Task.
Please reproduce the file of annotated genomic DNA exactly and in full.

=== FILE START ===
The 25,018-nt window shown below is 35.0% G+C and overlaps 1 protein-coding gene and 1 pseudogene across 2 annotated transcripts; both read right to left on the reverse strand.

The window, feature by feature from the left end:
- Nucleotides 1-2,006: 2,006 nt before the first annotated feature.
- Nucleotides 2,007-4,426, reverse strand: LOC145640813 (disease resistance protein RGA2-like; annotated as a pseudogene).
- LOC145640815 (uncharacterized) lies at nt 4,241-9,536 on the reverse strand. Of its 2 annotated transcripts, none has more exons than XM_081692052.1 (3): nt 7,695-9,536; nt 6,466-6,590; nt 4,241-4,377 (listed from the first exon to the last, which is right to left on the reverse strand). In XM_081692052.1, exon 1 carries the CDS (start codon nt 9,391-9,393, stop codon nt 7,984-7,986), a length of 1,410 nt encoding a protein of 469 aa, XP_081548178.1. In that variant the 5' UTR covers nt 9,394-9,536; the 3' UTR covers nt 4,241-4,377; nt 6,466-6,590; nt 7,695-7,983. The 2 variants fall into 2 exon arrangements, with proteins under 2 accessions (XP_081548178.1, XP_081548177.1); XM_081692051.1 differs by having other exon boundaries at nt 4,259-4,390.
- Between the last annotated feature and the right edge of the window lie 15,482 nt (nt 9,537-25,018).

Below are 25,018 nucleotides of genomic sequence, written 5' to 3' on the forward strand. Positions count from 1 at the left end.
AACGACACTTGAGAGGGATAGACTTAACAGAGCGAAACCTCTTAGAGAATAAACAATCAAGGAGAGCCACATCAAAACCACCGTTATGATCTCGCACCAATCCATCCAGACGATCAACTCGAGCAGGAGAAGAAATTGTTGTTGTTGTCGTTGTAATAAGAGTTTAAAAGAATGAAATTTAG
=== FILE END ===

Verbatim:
The 25,018-nt window shown below is 35.0% G+C and overlaps 1 protein-coding gene and 1 pseudogene across 2 annotated transcripts; both read right to left on the reverse strand.

The window, feature by feature from the left end:
- Nucleotides 1-2,006: 2,006 nt before the first annotated feature.
- Nucleotides 2,007-4,426, reverse strand: LOC145640813 (disease resistance protein RGA2-like; annotated as a pseudogene).
- LOC145640815 (uncharacterized) lies at nt 4,241-9,536 on the reverse strand. Of its 2 annotated transcripts, none has more exons than XM_081692052.1 (3): nt 7,695-9,536; nt 6,466-6,590; nt 4,241-4,377 (listed from the first exon to the last, which is right to left on the reverse strand). In XM_081692052.1, exon 1 carries the CDS (start codon nt 9,391-9,393, stop codon nt 7,984-7,986), a length of 1,410 nt encoding a protein of 469 aa, XP_081548178.1. In that variant the 5' UTR covers nt 9,394-9,536; the 3' UTR covers nt 4,241-4,377; nt 6,466-6,590; nt 7,695-7,983. The 2 variants fall into 2 exon arrangements, with proteins under 2 accessions (XP_081548178.1, XP_081548177.1); XM_081692051.1 differs by having other exon boundaries at nt 4,259-4,390.
- Between the last annotated feature and the right edge of the window lie 15,482 nt (nt 9,537-25,018).

Below are 25,018 nucleotides of genomic sequence, written 5' to 3' on the forward strand. Positions count from 1 at the left end.
AACGACACTTGAGAGGGATAGACTTAACAGAGCGAAACCTCTTAGAGAATAAACAATCAAGGAGAGCCACATCAAAACCACCGTTATGATCTCGCACCAATCCATCCAGACGATCAACTCGAGCAGGAGAAGAAATTGTTGTTGTTGTCGTTGTAATAAGAGTTTAAAAGAATGAAATTTAG